Colorado Once Again Defeats Bill to Make It The 5th State Legalizing Assisted Suicide

State   Steven Ertelt   Feb 24, 2016   |   1:14PM    Washington, DC

For the second time in two years, the Colorado legislature has killed a bill that would have made it the 5th state to legalize assisted suicides, after Oregon, Washington, Vermont and California.

Lawmakers in the Colorado state House today decided to lay over the bill, HB 1054, until June — effectively killing the legislation for the session.

The House Judiciary Committee passed the bill earlier this month. Had the measure been voted out of the Democrat-dominated House pro-life advocates hoped the Republican-led state Senate would be able to defeat the measure, as it did when a panel defeated the legislation in early February.

The House Judiciary Committee passed the bill on a 6-5 party-line vote after hearing 10 hours of testimony.  The bill is co-sponsored by Democratic Sen. Michael Merrifield of Colorado Springs and Reps. Lois Court of Denver and Joann Ginal of Fort Collins.

Leading physicians said the bill would have the medical profession turning its back on the most vulnerable patients.

“What this bill asks me as a physician is to look at my patients with sympathy rather than empathy,” said Dr. Robert Jotte, an oncologist at Rocky Mountain Cancer Centers. “We can’t as a medical profession give up on these patients.”

Another speaker, an attorney opposed the bill as well:

Probate attorney Skip Morgan opposed the bill, drawing from his experience in estate law.

“I am gravely concerned about this proposed act,” Morgan told the committee. “My years of experience tell me that the safeguards … are unenforceable.

“The requirement for two witness to witness the actual execution by the patient makes no intonation that those two have any idea of this patient,” Morgan. In some estate cases, he said, attorneys used random members of their staff to act as witnesses.

One of the witnesses to a patient’s assisted suicide would be allowed to be an heir under the House bill, Morgan said, which could involve “somebody with a claim, someone who may benefit from their death.”

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“There is no requirement to witness the administrations of medication. There’s no requirement that this actually be documented.”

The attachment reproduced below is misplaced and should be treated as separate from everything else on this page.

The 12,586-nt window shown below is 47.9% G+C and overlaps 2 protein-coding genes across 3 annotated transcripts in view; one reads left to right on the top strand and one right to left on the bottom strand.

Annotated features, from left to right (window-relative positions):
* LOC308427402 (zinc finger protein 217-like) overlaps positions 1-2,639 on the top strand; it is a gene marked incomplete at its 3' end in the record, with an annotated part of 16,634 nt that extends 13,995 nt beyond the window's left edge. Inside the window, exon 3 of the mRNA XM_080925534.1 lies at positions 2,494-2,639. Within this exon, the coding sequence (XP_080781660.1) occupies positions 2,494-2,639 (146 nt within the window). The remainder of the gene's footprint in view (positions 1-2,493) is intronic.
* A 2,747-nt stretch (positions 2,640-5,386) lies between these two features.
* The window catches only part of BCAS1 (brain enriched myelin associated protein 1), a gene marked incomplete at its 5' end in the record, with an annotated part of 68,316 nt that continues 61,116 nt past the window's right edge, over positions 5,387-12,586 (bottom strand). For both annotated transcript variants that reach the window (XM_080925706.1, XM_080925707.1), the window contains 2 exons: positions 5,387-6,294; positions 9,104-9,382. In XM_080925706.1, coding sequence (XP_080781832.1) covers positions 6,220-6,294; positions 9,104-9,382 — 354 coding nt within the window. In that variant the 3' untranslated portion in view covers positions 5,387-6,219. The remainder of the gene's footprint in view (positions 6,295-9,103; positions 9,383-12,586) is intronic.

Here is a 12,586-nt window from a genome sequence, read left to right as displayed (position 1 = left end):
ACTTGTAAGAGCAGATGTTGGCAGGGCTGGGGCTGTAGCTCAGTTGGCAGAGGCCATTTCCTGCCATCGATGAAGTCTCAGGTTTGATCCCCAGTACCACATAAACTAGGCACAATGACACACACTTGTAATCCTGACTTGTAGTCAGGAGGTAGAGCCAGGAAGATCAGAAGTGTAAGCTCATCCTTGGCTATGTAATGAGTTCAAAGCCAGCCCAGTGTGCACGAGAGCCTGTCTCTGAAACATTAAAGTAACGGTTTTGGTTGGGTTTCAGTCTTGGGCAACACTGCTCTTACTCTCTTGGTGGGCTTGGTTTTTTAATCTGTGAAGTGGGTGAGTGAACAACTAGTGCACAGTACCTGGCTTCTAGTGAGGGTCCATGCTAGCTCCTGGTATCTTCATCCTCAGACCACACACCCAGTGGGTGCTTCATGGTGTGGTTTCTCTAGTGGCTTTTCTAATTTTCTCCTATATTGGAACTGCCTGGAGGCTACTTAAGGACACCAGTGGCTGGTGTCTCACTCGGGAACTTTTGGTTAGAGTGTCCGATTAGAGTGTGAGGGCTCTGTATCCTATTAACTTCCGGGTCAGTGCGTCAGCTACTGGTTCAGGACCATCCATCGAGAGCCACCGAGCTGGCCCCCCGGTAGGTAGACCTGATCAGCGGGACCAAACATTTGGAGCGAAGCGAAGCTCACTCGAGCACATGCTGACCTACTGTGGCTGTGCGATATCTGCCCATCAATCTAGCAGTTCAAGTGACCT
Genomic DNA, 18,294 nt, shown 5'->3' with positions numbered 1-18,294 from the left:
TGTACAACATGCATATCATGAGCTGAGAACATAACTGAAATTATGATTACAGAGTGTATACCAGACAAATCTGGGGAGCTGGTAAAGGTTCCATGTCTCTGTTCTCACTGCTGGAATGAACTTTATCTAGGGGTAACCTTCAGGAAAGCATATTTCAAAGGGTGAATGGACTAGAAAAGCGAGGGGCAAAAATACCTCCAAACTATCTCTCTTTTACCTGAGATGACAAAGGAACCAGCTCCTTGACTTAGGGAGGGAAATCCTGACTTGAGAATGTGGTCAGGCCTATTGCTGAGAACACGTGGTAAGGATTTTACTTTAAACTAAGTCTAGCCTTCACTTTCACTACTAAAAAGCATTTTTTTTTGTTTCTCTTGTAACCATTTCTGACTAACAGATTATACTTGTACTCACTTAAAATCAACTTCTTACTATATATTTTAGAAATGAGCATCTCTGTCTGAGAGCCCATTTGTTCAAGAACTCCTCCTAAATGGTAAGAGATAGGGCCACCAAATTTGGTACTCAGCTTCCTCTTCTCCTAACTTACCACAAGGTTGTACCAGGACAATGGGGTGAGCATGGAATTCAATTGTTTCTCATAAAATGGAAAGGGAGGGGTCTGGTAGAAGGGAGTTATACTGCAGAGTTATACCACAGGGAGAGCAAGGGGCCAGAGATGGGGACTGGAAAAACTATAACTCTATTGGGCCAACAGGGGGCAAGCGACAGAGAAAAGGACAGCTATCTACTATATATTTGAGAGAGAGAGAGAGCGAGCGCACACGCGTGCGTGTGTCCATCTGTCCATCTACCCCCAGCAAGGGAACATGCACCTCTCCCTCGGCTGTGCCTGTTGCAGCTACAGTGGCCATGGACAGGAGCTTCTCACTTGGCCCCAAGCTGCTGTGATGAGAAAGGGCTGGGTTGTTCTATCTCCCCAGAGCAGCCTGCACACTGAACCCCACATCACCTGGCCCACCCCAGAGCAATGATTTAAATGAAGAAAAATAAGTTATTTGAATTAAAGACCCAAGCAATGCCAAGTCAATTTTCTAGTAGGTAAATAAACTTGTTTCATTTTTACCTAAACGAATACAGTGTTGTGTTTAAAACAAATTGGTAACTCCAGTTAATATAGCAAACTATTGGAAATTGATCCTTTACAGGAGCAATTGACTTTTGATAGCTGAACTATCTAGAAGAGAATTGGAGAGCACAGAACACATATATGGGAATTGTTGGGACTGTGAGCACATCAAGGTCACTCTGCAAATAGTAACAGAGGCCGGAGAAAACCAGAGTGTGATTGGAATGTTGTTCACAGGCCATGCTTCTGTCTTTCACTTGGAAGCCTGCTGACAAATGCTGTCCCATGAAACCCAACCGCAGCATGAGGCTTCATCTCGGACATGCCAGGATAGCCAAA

Morgan said that insurance companies could abuse the bill, as “the least expensive treatment is to put that patient to death.”
Rep. Paul Lundeen, a Republican, asked if the bill could promote elder abuse.

“Yes, I have seen that … in a number of the proceedings,” Morgan said. “I have seen a very subtle pressure put on these people. They see themselves as a burden. ‘Mom, I love you to death, but how much longer do you want to go on?’”

Margaret Dore, an attorney in Washington state, opposed the bill, which is similar to Washington’s Death With Dignity Act.

“The law is deceptively written,” Dore said. “The term ‘aid in dying’ makes you trust this is for the dying. There’s no requirement that people be dying. The bill is sold as choice and control. It’s stacked against the person.”

Dore said the medication typically used is water-soluble, and could be “given to a patient without their consent.”

She said she’d had a client whose father was given the medication, and decided not to take it when he brought it home, but took it later when he was intoxicated.

“They’re sitting ducks,” Dore said.

Dore is concerned that, under the amended bill, the death certificate from an assisted suicide is required to be falsified to reflect a natural death by a terminal illness.

This is due to the following provisions:

1.  25-48-114(2) states:

A qualified individual’s act of self-administering aid-in-dying medication pursuant to this article does not affect a life, health, or accident insurance or annuity policy, other than that the death is a natural death resulting from the qualified individual’s terminal illness.

2.  25-48-109 states:

(1)  Unless otherwise prohibited by law, the attending physician shall sign the death certificate of a qualified individual who obtains and self-administers aid-in-dying medication.
(2)  When an attending physician certifies that a death occurred in accordance with this article, the death is not reportable and does not constitute grounds for post-mortem inquiry under section 30-10-606 (1), C.R.S. [ such as a death that “is or may be unnatural as a result of external  influences” and “due to the influence of or the result of intoxication by alcohol, drugs or poison“] 

3.  25-48-120 states:

Actions taken in accordance with this article do not, for any purpose, [such as the death certificate] constitute suicide, assisted suicide, mercy killing, homicide, or elder abuse under the “Colorado Criminal Code”, title 18, C.R.S.

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